Concerns over the potential economic impact of the Ebola outbreak are growing after the World Bank warned the region could face a $32bln economic hit if the disease is not contained. Ciara Lee looks at the reasosn why?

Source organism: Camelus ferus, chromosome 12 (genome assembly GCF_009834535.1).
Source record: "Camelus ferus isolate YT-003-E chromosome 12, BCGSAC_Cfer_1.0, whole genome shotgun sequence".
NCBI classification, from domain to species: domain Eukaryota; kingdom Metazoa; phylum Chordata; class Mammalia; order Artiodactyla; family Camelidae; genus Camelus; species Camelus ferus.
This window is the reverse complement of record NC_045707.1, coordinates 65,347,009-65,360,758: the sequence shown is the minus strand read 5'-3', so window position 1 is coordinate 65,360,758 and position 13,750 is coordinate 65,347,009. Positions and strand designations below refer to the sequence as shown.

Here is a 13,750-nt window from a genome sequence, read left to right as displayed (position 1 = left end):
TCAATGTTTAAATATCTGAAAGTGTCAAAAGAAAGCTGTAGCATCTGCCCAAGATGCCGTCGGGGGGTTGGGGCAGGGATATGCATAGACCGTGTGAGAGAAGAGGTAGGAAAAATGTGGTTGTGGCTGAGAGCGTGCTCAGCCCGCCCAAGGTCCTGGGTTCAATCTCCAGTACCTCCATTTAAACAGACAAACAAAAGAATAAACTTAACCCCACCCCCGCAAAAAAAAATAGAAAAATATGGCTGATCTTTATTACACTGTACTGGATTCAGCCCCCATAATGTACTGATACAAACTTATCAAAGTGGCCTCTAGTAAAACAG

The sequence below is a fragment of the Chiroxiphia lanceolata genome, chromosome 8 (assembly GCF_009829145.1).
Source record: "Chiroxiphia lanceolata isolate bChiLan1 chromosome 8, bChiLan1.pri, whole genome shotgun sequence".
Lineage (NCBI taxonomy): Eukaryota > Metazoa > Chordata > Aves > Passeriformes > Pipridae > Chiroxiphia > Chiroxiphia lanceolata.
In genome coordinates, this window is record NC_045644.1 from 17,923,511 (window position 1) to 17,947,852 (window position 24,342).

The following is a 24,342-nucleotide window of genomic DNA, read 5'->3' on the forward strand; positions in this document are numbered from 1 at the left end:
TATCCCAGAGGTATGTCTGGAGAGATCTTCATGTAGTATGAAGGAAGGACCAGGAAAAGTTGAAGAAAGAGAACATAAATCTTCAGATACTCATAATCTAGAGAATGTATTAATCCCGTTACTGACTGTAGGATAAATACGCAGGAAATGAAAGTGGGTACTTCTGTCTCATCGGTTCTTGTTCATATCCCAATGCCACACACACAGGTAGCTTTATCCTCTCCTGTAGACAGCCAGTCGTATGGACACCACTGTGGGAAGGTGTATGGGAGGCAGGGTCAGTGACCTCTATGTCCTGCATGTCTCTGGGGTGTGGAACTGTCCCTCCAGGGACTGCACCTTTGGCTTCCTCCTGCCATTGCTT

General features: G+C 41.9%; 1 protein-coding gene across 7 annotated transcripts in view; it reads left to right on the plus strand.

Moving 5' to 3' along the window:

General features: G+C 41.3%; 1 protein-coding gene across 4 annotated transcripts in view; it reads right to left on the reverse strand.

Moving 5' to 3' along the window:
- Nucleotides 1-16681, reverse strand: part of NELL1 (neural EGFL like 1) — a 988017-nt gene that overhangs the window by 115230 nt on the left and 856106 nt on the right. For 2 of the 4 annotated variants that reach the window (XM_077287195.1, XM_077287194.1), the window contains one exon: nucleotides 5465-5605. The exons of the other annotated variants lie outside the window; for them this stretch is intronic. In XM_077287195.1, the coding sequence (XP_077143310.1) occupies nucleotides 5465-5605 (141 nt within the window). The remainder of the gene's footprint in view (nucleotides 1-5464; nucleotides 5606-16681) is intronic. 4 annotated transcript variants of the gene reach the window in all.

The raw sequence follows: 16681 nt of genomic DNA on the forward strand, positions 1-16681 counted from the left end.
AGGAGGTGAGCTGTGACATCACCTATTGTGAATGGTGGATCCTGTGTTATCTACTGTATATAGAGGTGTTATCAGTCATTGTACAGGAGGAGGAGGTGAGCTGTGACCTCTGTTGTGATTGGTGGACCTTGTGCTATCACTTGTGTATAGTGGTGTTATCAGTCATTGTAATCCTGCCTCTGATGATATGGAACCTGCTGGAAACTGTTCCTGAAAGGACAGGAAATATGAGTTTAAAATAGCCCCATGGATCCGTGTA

Ebola burial teams in Sierra Leone are back at work - they'd walked out over unpaid bonuses leaving highly infectious bodies piling up. The spread of the virus has overwhelmed weak health systems in West Africa. And the long-term repercussions are only now becoming clear. The World Bank says the cost to West Africa could top $32 billion dollars by the end of next year if the epidemic spreads significantly beyond worst-hit Guinea, Liberia and Sierra Leone. They had been experiencing rapid economic growth. IMF Chief Christine Lagarde says this is one occasion when spending is justified. (SOUNDBITE) (English) IMF CHIEF, CHRISTINE LAGARDE, SAYING: "It is good to increase the fiscal deficit when it is a matter of curing the people. Of taking the precautions to actually try to contain the disease. The IMF doesn't say that very often." One of the biggest threats for the countries hardest hit is the labour market. Industries like mining rely heavily on manual labour. But many workers are choosing to stay at home. A slow down in trade and a fall in direct investment is also a problem. World Bank President Jim Yong Kim has been discussing the crisis the leaders of worst-hit countries. (SOUNDBITE) (English) WORLD BANK PRESIDENT JIM YONG KIM SAYING: "Every day that we don't invest, every day that we we don't put money into stopping the crisis is many many more dollars and pounds that we're going to have to use later. It is an extremely good investment right now to prevent this kind of loss, to put all the money on the table right now to get the response going." The crisis is no longer contained to just Africa. The first person diagnosed with Ebola in the United States died on Wednesday. A Spanish nurse is being seriously ill in Madrid after contracting the disease from a patient. And an Australian nurse who recently returned from Sierra Leone, is under observation in hospital. Jim O'Neill is a former Chairman of Goldman Sachs. (SOUNDBITE) (English) FORMER CHAIRMAN OF GOLDMAN SACHS, ASSET MANAGEMENT, JIM O'NEILL SAYING: "If this frightening disease were to escalate, it would result in people getting very worried about restrictions on movements of people and trade between countries. So I think the consequences would be felt quite quickly." Official figures from the World Health Organisation now put the number of Ebola fatalities at 3,865. But that's only the number of notified deaths the true total is much higher.